At this time, I knew Trump was running for president, but I didn’t take him seriously. I had heard he was racist, and that he was ignorant, but I knew very little about him.

As the semester went on, I heard the students talking more and more about him, his racism, his anti-immigration policies, and his wall. Soon enough, I found my self slowly getting pulled back into the world of current events. I had to know if this guy for real, and if he had any chance of winning.

I started by reading articles that my more educated friends had shared of Facebook. As I reinvented my twitter account to network with other writers and publishers, I followed politicians and news organizations. Eventually, I was looking at their tweets and reading articles on a daily basis.

I came out of my cave. I became informed about the elections, about the environmental issues that were keeping me up at night, and about the human rights / labor rights violations taking place around the world.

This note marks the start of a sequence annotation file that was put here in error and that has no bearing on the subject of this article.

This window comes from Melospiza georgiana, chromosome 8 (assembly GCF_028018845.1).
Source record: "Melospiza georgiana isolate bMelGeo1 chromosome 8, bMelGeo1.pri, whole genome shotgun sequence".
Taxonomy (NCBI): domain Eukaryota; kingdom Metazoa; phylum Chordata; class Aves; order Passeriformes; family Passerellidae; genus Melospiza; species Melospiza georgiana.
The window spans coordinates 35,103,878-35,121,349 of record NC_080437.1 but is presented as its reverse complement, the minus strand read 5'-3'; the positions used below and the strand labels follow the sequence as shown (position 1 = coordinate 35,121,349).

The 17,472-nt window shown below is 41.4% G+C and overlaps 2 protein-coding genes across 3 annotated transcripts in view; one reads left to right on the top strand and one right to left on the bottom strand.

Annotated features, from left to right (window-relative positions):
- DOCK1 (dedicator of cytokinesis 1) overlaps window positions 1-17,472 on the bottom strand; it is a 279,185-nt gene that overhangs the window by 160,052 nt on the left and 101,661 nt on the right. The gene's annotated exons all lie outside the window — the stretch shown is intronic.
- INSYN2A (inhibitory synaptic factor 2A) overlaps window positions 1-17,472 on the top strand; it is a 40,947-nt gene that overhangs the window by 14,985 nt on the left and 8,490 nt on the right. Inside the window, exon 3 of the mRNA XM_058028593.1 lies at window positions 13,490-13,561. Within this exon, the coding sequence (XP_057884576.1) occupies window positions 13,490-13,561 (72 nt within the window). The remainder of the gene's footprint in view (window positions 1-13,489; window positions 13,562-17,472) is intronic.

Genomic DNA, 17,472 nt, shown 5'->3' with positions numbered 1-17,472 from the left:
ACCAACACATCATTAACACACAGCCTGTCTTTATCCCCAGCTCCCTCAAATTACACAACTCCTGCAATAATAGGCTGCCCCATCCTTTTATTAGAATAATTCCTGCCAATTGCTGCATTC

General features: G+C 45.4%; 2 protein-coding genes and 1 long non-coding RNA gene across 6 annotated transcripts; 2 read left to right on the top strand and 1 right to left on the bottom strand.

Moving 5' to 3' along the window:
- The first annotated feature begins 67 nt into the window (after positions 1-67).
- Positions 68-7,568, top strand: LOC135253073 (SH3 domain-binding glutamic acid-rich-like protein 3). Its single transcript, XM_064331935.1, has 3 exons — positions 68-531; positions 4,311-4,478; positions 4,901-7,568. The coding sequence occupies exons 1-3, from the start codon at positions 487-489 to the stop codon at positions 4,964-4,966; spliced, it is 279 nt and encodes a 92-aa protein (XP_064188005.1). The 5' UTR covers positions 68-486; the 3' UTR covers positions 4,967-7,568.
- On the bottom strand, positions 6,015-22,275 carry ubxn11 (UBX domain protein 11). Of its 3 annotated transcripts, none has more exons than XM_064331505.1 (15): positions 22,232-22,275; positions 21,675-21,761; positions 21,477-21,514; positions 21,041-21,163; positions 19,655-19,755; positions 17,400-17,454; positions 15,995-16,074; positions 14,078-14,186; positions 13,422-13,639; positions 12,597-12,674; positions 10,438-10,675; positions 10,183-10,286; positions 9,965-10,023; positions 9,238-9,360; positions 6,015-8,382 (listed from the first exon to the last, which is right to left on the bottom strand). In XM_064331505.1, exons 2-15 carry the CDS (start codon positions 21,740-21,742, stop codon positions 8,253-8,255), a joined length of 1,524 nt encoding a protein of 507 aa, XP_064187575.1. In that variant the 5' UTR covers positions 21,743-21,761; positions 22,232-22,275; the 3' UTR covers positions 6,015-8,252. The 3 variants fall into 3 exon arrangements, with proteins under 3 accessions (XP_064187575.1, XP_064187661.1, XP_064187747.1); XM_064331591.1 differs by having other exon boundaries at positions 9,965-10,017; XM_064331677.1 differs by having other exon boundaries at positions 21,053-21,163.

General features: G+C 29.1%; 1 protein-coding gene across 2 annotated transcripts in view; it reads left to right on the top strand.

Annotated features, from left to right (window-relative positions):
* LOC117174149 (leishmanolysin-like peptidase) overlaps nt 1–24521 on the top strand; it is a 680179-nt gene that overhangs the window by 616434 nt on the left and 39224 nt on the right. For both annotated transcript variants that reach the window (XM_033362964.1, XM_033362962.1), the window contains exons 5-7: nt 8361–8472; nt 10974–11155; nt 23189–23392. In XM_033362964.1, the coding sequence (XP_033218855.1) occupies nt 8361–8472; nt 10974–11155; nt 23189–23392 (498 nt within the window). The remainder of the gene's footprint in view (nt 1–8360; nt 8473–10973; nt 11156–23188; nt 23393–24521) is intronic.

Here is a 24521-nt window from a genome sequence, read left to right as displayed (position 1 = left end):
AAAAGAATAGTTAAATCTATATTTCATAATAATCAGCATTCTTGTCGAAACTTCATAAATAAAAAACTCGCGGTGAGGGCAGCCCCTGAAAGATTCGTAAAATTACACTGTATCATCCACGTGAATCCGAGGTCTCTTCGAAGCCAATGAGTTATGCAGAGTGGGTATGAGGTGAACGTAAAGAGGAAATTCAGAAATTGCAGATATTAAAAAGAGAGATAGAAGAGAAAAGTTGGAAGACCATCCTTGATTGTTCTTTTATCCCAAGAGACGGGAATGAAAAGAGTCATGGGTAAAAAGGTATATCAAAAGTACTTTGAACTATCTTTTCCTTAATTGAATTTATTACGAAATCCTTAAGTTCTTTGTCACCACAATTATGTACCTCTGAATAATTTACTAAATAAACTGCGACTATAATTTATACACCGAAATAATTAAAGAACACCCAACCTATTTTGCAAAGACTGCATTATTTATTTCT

Then some beautiful happened. I realized I didn’t need to go out and campaign or donate money to foster change. The bits and pieces of news I consumed were starting to seep their way into my writing. Whether I was imaging an America where health care was sold like a phone or vacation package, an earth without bee’s, or steampunk America where woman never won the right to vote, I could take my fears, my nightmares of a world gone wrong, and share them with everyone.

The first of these stories was published today in an anthology titled “Its All Trumped Up.” This is a collection of stories from writers all around the world that uses fiction to explore nine different ways a Trump presidency could affect the world. Please support us by read and sharing!

No matter what your political views are, please, please, please exercise your right to vote this November! And if your not American, you can still read, and you can use the social media to make your voice heard. We live in a globalized society. This election will have implications far beyond American borders.